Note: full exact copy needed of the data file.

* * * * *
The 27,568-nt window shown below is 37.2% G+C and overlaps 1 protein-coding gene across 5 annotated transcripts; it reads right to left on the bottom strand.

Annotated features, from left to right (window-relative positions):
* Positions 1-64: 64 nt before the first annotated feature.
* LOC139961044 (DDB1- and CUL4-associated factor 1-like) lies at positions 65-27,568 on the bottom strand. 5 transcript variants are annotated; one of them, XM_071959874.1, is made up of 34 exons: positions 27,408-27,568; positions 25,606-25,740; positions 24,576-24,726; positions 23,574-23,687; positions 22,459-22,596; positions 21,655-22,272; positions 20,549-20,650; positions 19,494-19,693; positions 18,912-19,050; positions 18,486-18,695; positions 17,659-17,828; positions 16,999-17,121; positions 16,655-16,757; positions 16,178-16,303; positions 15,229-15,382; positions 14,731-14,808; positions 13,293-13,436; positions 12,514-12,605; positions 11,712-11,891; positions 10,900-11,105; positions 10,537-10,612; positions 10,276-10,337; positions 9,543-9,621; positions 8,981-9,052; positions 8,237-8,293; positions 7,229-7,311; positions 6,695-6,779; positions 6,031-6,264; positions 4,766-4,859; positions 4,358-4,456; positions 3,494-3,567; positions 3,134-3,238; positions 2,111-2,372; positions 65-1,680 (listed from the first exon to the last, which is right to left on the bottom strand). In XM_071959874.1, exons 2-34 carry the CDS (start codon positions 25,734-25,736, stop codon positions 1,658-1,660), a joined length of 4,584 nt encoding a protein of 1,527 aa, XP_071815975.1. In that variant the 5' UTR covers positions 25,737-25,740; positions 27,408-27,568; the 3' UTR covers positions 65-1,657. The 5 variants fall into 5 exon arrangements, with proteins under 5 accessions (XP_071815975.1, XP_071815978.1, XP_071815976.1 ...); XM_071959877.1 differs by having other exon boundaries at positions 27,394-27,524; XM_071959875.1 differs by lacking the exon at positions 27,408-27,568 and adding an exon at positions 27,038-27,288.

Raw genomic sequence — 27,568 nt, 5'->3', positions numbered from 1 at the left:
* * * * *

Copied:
The 27,568-nt window shown below is 37.2% G+C and overlaps 1 protein-coding gene across 5 annotated transcripts; it reads right to left on the bottom strand.

Annotated features, from left to right (window-relative positions):
* Positions 1-64: 64 nt before the first annotated feature.
* LOC139961044 (DDB1- and CUL4-associated factor 1-like) lies at positions 65-27,568 on the bottom strand. 5 transcript variants are annotated; one of them, XM_071959874.1, is made up of 34 exons: positions 27,408-27,568; positions 25,606-25,740; positions 24,576-24,726; positions 23,574-23,687; positions 22,459-22,596; positions 21,655-22,272; positions 20,549-20,650; positions 19,494-19,693; positions 18,912-19,050; positions 18,486-18,695; positions 17,659-17,828; positions 16,999-17,121; positions 16,655-16,757; positions 16,178-16,303; positions 15,229-15,382; positions 14,731-14,808; positions 13,293-13,436; positions 12,514-12,605; positions 11,712-11,891; positions 10,900-11,105; positions 10,537-10,612; positions 10,276-10,337; positions 9,543-9,621; positions 8,981-9,052; positions 8,237-8,293; positions 7,229-7,311; positions 6,695-6,779; positions 6,031-6,264; positions 4,766-4,859; positions 4,358-4,456; positions 3,494-3,567; positions 3,134-3,238; positions 2,111-2,372; positions 65-1,680 (listed from the first exon to the last, which is right to left on the bottom strand). In XM_071959874.1, exons 2-34 carry the CDS (start codon positions 25,734-25,736, stop codon positions 1,658-1,660), a joined length of 4,584 nt encoding a protein of 1,527 aa, XP_071815975.1. In that variant the 5' UTR covers positions 25,737-25,740; positions 27,408-27,568; the 3' UTR covers positions 65-1,657. The 5 variants fall into 5 exon arrangements, with proteins under 5 accessions (XP_071815975.1, XP_071815978.1, XP_071815976.1 ...); XM_071959877.1 differs by having other exon boundaries at positions 27,394-27,524; XM_071959875.1 differs by lacking the exon at positions 27,408-27,568 and adding an exon at positions 27,038-27,288.

Raw genomic sequence — 27,568 nt, 5'->3', positions numbered from 1 at the left: